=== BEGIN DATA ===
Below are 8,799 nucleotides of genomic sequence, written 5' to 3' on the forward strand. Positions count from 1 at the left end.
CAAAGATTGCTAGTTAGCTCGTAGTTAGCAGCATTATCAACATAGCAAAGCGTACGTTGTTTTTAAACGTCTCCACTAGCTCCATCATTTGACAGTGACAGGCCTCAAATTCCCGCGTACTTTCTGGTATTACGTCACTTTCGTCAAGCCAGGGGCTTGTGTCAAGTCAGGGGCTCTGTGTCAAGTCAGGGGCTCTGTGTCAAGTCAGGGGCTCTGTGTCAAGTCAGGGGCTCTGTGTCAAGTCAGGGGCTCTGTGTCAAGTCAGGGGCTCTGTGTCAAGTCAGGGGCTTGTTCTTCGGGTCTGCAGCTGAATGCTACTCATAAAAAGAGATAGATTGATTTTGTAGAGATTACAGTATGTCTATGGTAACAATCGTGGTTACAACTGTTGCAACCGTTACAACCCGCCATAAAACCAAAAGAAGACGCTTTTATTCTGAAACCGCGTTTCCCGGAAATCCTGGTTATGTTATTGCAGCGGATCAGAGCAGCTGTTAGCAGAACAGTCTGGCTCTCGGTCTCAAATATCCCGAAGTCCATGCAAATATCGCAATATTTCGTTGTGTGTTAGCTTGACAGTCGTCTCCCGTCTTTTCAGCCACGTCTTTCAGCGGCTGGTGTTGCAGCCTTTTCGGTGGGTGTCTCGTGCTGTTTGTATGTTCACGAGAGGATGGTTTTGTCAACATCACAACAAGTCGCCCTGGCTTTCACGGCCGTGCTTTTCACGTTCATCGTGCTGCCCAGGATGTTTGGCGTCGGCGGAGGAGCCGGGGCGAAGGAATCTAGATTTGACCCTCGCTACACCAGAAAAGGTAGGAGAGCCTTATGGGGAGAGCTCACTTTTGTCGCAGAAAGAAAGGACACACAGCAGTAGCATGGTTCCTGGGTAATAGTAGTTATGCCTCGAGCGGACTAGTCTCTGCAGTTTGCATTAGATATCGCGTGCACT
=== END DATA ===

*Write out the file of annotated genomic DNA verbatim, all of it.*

Below are 8,799 nucleotides of genomic sequence, written 5' to 3' on the forward strand. Positions count from 1 at the left end.
CAAAGATTGCTAGTTAGCTCGTAGTTAGCAGCATTATCAACATAGCAAAGCGTACGTTGTTTTTAAACGTCTCCACTAGCTCCATCATTTGACAGTGACAGGCCTCAAATTCCCGCGTACTTTCTGGTATTACGTCACTTTCGTCAAGCCAGGGGCTTGTGTCAAGTCAGGGGCTCTGTGTCAAGTCAGGGGCTCTGTGTCAAGTCAGGGGCTCTGTGTCAAGTCAGGGGCTCTGTGTCAAGTCAGGGGCTCTGTGTCAAGTCAGGGGCTCTGTGTCAAGTCAGGGGCTTGTTCTTCGGGTCTGCAGCTGAATGCTACTCATAAAAAGAGATAGATTGATTTTGTAGAGATTACAGTATGTCTATGGTAACAATCGTGGTTACAACTGTTGCAACCGTTACAACCCGCCATAAAACCAAAAGAAGACGCTTTTATTCTGAAACCGCGTTTCCCGGAAATCCTGGTTATGTTATTGCAGCGGATCAGAGCAGCTGTTAGCAGAACAGTCTGGCTCTCGGTCTCAAATATCCCGAAGTCCATGCAAATATCGCAATATTTCGTTGTGTGTTAGCTTGACAGTCGTCTCCCGTCTTTTCAGCCACGTCTTTCAGCGGCTGGTGTTGCAGCCTTTTCGGTGGGTGTCTCGTGCTGTTTGTATGTTCACGAGAGGATGGTTTTGTCAACATCACAACAAGTCGCCCTGGCTTTCACGGCCGTGCTTTTCACGTTCATCGTGCTGCCCAGGATGTTTGGCGTCGGCGGAGGAGCCGGGGCGAAGGAATCTAGATTTGACCCTCGCTACACCAGAAAAGGTAGGAGAGCCTTATGGGGAGAGCTCACTTTTGTCGCAGAAAGAAAGGACACACAGCAGTAGCATGGTTCCTGGGTAATAGTAGTTATGCCTCGAGCGGACTAGTCTCTGCAGTTTGCATTAGATATCGCGTGCACT